The NSW Labor party is urging the the National Party to release the NSW Government report into its rural roads reclassification plan before polling begins in the Upper Hunter byelection.
Labor is also seeking a guarantee from the Berejiklian-Barilaro Government that its election commitment to transfer 15,000 kilometres of rural and regional roads to the State will not disadvantage Councils or cost jobs in the Upper Hunter.
Shadow Minister for Rural Roads Mick Veitch and Shadow Minister for Local Government Greg Warren met Councillors from the Singleton and Muswellbrook Local Government Areas to discuss their concerns. Mr Veitch said the Government has ignored road maintenance in the Upper Hunter and left local Councils in the dark about the reclassification plan.
"This area has some of the worst roads in the State, especially in Dungog. This region pumps billions into the NSW economy and the people of the Upper Hunter deserve to know if they are getting their fair share before they go to the polls," Mr Veitch said.
"This Priority Report from the Independent Panel is sitting on the Minister's desk and is vital to the economic future of these Councils. The Government must release it before polling day."
Labor also wants the Government to reveal which roads will be transferred first and make sure Hunter roads are prioritised.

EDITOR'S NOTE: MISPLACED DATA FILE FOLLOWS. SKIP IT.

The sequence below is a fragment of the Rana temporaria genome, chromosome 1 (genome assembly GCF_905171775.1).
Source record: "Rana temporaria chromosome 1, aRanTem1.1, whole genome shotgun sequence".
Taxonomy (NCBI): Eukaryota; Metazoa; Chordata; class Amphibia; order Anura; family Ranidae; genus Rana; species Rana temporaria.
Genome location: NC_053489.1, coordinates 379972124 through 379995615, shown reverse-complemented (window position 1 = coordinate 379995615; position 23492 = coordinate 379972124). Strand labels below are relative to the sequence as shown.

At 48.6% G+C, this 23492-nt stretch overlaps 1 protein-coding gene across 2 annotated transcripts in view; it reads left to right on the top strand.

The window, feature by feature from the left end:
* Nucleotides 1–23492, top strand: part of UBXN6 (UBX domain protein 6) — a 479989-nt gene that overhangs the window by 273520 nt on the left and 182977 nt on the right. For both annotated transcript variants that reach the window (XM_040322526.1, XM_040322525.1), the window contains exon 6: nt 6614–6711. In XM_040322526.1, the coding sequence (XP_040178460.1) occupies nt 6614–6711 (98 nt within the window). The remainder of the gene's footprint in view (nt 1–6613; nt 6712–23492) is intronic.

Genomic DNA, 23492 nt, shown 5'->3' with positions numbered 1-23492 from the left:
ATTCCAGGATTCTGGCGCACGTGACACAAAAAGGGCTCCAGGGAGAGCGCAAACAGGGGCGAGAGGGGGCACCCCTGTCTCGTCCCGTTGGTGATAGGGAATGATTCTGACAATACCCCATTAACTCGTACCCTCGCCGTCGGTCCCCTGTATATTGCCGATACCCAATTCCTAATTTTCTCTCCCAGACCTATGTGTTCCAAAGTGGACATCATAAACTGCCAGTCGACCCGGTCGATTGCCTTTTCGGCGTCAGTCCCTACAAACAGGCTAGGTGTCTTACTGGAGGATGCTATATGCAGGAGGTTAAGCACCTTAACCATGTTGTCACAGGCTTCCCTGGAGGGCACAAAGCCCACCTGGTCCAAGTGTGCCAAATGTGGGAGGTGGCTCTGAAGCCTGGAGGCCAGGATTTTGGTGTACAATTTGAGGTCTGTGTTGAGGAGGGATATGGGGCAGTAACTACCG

"Dungog is the only NSW council without a road maintained by the State. This means it's most exposed to job losses and could be financially crippled by this plan if it isn't done right," Mr Veitch said.
Mr Warren added "Labor has been calling on the Government to guarantee local jobs will not be put at risk. We have asked the Minister to give this guarantee many times, and each time he has refused."
Councils rely on contracts to maintain roads and jobs. Dungog Shire Council in the Upper Hunter region is responsible for all the local roads.
Labor is concerned Councils will lose their grants through the roads transfer process, which could cost jobs and financially cripple local governments in the Upper Hunter.
Mr Warren said the Government should prioritise thousands of Council workers who maintain the roads, instead of outsourcing to contractors.
"The election promise to transfer 15,000 kilometres of roads to the State was meant to ease financial pressure on Councils - not put local jobs and Council funding at risk."
"This means those Council workers have no protection or job security going forward. It's disgraceful. The people of the Upper Hunter deserve to know the truth." "
We have always said no Council should be worse off under this exercise. The Government must immediately sit down with Mayors and Councillors to chart a course where no Council will be worse off."
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